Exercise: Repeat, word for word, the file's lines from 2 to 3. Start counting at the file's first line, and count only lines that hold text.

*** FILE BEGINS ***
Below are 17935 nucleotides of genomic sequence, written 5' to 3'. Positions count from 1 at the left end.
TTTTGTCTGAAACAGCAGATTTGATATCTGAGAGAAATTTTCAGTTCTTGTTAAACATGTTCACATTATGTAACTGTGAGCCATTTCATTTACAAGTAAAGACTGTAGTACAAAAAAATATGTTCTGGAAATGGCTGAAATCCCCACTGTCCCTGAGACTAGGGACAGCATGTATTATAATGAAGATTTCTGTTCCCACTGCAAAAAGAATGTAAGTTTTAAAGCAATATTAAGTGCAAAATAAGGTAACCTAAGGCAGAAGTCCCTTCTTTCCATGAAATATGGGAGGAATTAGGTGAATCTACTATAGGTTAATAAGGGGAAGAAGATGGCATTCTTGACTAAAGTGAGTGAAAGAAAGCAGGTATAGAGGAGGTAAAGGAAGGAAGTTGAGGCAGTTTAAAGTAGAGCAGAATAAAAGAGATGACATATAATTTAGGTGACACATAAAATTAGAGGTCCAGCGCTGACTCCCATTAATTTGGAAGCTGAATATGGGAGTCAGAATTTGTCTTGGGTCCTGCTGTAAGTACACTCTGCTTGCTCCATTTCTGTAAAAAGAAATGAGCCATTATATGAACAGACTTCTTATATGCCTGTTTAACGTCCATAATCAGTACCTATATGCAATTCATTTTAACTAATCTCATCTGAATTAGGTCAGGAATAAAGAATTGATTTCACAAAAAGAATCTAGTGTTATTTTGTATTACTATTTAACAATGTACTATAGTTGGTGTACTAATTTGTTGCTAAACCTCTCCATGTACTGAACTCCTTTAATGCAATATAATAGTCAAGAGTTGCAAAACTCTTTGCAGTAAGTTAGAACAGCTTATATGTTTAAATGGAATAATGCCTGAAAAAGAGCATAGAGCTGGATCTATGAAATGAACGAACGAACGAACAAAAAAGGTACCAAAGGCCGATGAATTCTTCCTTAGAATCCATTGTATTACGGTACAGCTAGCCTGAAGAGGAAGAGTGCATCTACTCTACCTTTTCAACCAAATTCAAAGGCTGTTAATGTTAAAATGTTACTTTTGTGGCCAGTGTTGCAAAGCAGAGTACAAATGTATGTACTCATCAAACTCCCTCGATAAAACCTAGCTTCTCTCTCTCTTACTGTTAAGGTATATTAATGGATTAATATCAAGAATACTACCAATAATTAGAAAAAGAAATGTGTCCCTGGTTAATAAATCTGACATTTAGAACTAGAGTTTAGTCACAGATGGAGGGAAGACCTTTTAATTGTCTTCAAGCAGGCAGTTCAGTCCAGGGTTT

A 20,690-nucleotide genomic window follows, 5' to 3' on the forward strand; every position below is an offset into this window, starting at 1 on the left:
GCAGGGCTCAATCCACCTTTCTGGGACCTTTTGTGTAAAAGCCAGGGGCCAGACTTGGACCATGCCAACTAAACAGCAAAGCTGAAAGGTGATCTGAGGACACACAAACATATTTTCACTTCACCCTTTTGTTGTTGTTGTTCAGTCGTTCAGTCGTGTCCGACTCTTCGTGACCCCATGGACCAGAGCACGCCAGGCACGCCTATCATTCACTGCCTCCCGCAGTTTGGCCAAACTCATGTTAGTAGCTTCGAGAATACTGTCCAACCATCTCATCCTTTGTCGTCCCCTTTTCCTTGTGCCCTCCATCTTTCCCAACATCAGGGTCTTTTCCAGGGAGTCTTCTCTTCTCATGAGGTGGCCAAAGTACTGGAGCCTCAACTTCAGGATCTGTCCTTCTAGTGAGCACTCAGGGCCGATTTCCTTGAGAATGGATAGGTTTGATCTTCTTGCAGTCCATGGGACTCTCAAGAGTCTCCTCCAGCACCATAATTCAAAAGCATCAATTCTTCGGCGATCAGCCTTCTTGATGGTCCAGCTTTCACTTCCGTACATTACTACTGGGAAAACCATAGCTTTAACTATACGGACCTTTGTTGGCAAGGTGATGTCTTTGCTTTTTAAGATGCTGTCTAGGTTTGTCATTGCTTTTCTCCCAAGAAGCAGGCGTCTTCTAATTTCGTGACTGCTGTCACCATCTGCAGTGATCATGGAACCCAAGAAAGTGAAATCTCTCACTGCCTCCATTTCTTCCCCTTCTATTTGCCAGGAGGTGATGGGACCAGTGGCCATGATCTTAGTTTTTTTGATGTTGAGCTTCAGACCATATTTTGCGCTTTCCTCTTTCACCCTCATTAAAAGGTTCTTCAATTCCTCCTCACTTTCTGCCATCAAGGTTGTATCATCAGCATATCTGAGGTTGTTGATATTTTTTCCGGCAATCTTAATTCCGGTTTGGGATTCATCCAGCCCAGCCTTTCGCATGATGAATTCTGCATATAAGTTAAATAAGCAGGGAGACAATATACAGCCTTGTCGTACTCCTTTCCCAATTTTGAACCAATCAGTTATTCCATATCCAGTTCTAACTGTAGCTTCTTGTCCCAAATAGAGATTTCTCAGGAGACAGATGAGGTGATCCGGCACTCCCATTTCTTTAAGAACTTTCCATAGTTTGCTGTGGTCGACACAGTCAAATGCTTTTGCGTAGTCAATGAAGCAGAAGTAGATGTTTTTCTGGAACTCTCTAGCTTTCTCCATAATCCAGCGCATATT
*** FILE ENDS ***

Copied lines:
TTTTGTCTGAAACAGCAGATTTGATATCTGAGAGAAATTTTCAGTTCTTGTTAAACATGTTCACATTATGTAACTGTGAGCCATTTCATTTACAAGTAAAGACTGTAGTACAAAAAAATATGTTCTGGAAATGGCTGAAATCCCCACTGTCCCTGAGACTAGGGACAGCATGTATTATAATGAAGATTTCTGTTCCCACTGCAAAAAGAATGTAAGTTTTAAAGCAATATTAAGTGCAAAATAAGGTAACCTAAGGCAGAAGTCCCTTCTTTCCATGAAATATGGGAGGAATTAGGTGAATCTACTATAGGTTAATAAGGGGAAGAAGATGGCATTCTTGACTAAAGTGAGTGAAAGAAAGCAGGTATAGAGGAGGTAAAGGAAGGAAGTTGAGGCAGTTTAAAGTAGAGCAGAATAAAAGAGATGACATATAATTTAGGTGACACATAAAATTAGAGGTCCAGCGCTGACTCCCATTAATTTGGAAGCTGAATATGGGAGTCAGAATTTGTCTTGGGTCCTGCTGTAAGTACACTCTGCTTGCTCCATTTCTGTAAAAAGAAATGAGCCATTATATGAACAGACTTCTTATATGCCTGTTTAACGTCCATAATCAGTACCTATATGCAATTCATTTTAACTAATCTCATCTGAATTAGGTCAGGAATAAAGAATTGATTTCACAAAAAGAATCTAGTGTTATTTTGTATTACTATTTAACAATGTACTATAGTTGGTGTACTAATTTGTTGCTAAACCTCTCCATGTACTGAACTCCTTTAATGCAATATAATAGTCAAGAGTTGCAAAACTCTTTGCAGTAAGTTAGAACAGCTTATATGTTTAAATGGAATAATGCCTGAAAAAGAGCATAGAGCTGGATCTATGAAATGAACGAACGAACGAACAAAAAAGGTACCAAAGGCCGATGAATTCTTCCTTAGAATCCATTGTATTACGGTACAGCTAGCCTGAAGAGGAAGAGTGCATCTACTCTACCTTTTCAACCAAATTCAAAGGCTGTTAATGTTAAAATGTTACTTTTGTGGCCAGTGTTGCAAAGCAGAGTACAAATGTATGTACTCATCAAACTCCCTCGATAAAACCTAGCTTCTCTCTCTCTTACTGTTAAGGTATATTAATGGATTAATATCAAGAATACTACCAATAATTAGAAAAAGAAATGTGTCCCTGGTTAATAAATCTGACATTTAGAACTAGAGTTTAGTCACAGATGGAGGGAAGACCTTTTAATTGTCTTCAAGCAGGCAGTTCAGTCCAGGGTTT

A 20,690-nucleotide genomic window follows, 5' to 3' on the forward strand; every position below is an offset into this window, starting at 1 on the left: